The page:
It’s probably the familiarity of the place.  I can’t walk down Lammas Gate or South Road without lovingly gazing at the houses where my grandparents once lived, and where  – as a family – we would come down from Watford  in the ’80s, ’90s and early ’00’s for those cozy stays.  Some of my earliest memories consist of feeding the ducks at Stonebridge Pond underneath those famed tangerine-blush ‘Faversham sunsets’, or of going for strolls along the creek, and whilst I may live alone here, I am not lonely (living frugally at the behest of relentless, monolithic bills, yes, but lonely, no 🙂 )

Home isn’t just about having a place where you return to each night to kick off your shoes, dump down your bags and cook curry (then spend the next few hours vehemently scrubbing sauce stains off the hob), but about being somewhere where you can recharge yourself from the hubbub of everyday life.  It might be where you live, where you’ve lived, or just a place you keep going back to.  Either way, it’s good to spend some quality time there.

Where is home to you, and why?

Song of the Day: Her’s – If You Know What’s Right

These Liverpudlian guys are one of the best kept secrets in today’s music.  I have been listening to this song pretty much on loop for the past three weeks and am still not bored.  Too ridiculously catchy and upbeat a tune not to love.  You can thank me later.

Personality over Perfection: How I Fell in Love with a Hotel

Opposite one of the main railway stations in the Midlands stands an hotel which has been there since the mid-19th century.  Built to resemble an Elizabethan manor house, there is a certain sense of elegance about the structure, which is probably what makes it an attractive option when considering where to book a room for the night.  It’s also incredibly affordable, particularly at a time when even the most basic accommodation can usually set you back about £70 a night, if you’re lucky!

There’s a saying in life that you only get what you pay for, and the first time I stayed in this hotel, last year – a last minute decision to assist with the logistics of a short stay in the area – I left feeling like I shouldn’t have paid anything at all.  A catalogue of perceived calamities – all occurring within the relatively short timescales of an overnight stay – meant I went away completely understanding why three quarters of its reviews are rated either average, poor, or terrible.

But, there’s also a saying in life that everybody deserves a second chance, and I pretty much believe that’s a sentiment that should be extended to services as well as people, when possible.  So – with a new need to stay in the area, and an even smaller budget to play with this time round – I decided to give it another go.  At £40 a night, I would have been stupid not to, and this time round, I even convinced a couple of friends to come with me.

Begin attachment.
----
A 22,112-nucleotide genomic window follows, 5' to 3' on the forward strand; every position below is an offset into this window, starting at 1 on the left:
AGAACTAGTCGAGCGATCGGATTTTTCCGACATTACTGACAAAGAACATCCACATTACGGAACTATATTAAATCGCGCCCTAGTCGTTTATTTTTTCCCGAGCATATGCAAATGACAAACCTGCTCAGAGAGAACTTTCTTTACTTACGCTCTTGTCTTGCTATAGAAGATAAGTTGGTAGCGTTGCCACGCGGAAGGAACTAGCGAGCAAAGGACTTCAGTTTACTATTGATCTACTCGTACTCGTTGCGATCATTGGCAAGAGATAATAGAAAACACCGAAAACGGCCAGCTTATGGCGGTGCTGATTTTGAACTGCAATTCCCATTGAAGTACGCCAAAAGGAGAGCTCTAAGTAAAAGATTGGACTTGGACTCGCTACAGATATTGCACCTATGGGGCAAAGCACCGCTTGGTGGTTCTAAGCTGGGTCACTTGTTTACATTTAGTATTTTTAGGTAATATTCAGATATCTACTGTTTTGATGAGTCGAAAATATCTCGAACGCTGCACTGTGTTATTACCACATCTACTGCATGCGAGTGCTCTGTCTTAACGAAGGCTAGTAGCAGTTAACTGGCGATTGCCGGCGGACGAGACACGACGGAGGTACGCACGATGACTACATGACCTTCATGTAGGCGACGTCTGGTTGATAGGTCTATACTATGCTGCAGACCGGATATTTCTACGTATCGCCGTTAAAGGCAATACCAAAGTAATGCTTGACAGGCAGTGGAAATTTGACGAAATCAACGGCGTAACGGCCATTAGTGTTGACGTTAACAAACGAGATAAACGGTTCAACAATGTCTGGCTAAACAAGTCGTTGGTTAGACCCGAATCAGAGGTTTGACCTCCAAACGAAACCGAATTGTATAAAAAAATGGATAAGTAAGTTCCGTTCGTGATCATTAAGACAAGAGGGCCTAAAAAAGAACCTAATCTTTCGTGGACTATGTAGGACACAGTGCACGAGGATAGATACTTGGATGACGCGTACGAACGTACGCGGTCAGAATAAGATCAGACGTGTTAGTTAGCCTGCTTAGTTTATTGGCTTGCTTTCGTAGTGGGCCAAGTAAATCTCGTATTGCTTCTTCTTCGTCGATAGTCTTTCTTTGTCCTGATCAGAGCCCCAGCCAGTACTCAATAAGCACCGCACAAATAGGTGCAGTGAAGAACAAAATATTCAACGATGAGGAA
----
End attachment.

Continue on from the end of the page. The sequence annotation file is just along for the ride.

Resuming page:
I told them all about the aforementioned catalogue of calamities observed during the first stay, in 2017 – the uncomfortable beds, the feeble running water, the way the carpet changed to a completely different design halfway up the grand staircase, and the way the rooms were so dated, that the welcome booklets contained explanations about where to locate the nearest cigarette machines (banned from England in 2011).  I also told the tale of the unenthused barmaid, who had kept finding reasons to disappear whilst on duty, and failed to answer a simple question about whether or not we could buy a bottle of wine to take away with any sense of certainty, interest or even – dare I say it – intonation:

“Ah don’t kner. Nerbody has ever assked me that”

What felt like an eternity then passed before I realised that she had no plans to elaborate on her ‘answer’.

“Well, is it something we could find out?”

“Ah’ll have to ask the manager”, she concluded, before disappearing for another fifteen minutes, whilst no doubt making great efforts to succeed at her quest for a resolution to our query.  Eventually we were permitted to take the drink away, but not before noticing that the bottle was covered in dust and was probably as old as the building itself.

Regaling the stories this time round I was asked why I would choose to stay there again and – much like the barmaid I suppose – I struggled to give a clear answer.  I didn’t dislike the hotel by any means, I just found the whole place incredibly bizarre, and yet so alluringly intriguing.  And now I had a reason to stay there again, and I leapt upon it.